All final lifts were done under the strict scrutiny of three judges in high level powerlifting competition. No suits, belts, wraps or bench shirts were used in training or competition and no one ever did any lift other than the squat, bench press or deadlift. Sessions were done thrice weekly and everyone walked…

Ebb And Flow

Physical progress is an ebb and flow proposition. The only surefire bet in the world of fitness-related pursuits is that all progress eventually grinds to a halt, no matter how sophisticated the program or how great the individual effort.

Any untrained individual who suddenly subjects themselves to an intense progressive resistance program will generate substantial progress—for a while. The trick is recognizing when progress ceases and knowing what to do about it when…

Thesis, Antithesis, Synthesis
Embrace Change, Legislate Contrast

Proper training and effective eating favorably alters the shape and composition of the human body. It does so by imposing biological imperatives. Do this and that will happen: simple scientific cause and effect. The biological imperative is the physical expression of the Hegelian Dialectic: thesis, antithesis, synthesis. The status quo thesis (your body as it is) is impacted by something radically different, the antithesis (a new system of training/nutrition.) Eventually that which was once radical and different morphs into the new status quo and becomes the synthesis. The synthesis becomes the new thesis and the process repeats itself.

If we are to keep the progress ball rolling, new modes need to be periodically rolled out. "New" is no guarantor of better. As Krishnamurti points out in an appropriate analogy…

Contrast Is King

Generally speaking most exercise and diet routines lose effectiveness after 4-6 weeks, but this can vary. Knowing when to change comes with experience.

The more training cycles you have under your belt, the better you'll be at identifying the signs of stagnation. Don't use change as an excuse to change every thing every week. Three to four weeks is the absolute minimum to stay on a selected course. Anything less and you can be accused of not giving the approach a decent tryout. Humans are creatures of habit and when left to their own devices prefer to follow a path they know. The iron elite are attuned to the body's subtle rhythms and patterns and they know that blind allegiance to a particular system, mode, methodology or approach is progress suicide.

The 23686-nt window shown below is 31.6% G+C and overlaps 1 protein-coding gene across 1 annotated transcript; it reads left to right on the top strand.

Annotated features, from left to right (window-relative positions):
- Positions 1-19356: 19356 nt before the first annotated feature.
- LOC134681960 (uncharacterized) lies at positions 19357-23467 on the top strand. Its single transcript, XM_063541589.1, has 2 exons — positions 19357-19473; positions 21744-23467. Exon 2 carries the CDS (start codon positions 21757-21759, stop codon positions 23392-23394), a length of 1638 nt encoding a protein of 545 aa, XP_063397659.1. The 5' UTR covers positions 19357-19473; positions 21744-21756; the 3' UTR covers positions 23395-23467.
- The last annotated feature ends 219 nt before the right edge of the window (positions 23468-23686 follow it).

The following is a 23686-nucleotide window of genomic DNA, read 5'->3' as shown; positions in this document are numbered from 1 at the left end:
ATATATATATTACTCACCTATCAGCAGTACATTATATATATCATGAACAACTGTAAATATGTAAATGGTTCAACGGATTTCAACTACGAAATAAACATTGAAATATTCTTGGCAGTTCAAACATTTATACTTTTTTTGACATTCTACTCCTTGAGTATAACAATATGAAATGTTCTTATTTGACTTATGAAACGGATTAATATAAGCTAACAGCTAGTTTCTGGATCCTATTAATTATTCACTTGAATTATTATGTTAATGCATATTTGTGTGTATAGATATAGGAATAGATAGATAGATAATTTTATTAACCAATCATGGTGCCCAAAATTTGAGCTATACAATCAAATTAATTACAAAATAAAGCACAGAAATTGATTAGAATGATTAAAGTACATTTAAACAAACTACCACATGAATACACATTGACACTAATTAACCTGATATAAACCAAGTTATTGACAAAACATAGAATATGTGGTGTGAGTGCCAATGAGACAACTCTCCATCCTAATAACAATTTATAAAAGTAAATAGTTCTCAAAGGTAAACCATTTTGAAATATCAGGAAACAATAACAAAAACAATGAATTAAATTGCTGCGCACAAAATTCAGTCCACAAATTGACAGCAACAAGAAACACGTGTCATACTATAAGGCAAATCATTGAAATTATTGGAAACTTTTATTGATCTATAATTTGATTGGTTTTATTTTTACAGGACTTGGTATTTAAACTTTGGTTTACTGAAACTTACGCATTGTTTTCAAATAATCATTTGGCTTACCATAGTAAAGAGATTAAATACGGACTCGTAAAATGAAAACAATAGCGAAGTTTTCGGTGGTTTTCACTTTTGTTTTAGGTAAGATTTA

The Purposeful Primitive understands that while anyone can design an initially effective training or eating regimen, the real secret to prolonged physical success is…

Direct Muscle Soreness &
Deep Muscle Fatigue

In my experience there are two distinct types of post-weight training aftershock: Direct muscle soreness (DMS) and deep muscle fatigue (DMF.) Both are the result of training intensely enough to trigger muscle hypertrophy. High repetition training is the culprit for DMS: I have never experienced "sore to the touch" muscle trauma using low rep sets, even when using multiple sets. Direct muscle soreness is fiber trauma related to high repetition training. DMS is caused by performing high rep sets that equal or exceed capacity in some fashion. This type of training creates intense muscle soreness that is a result of cellular micro-trauma.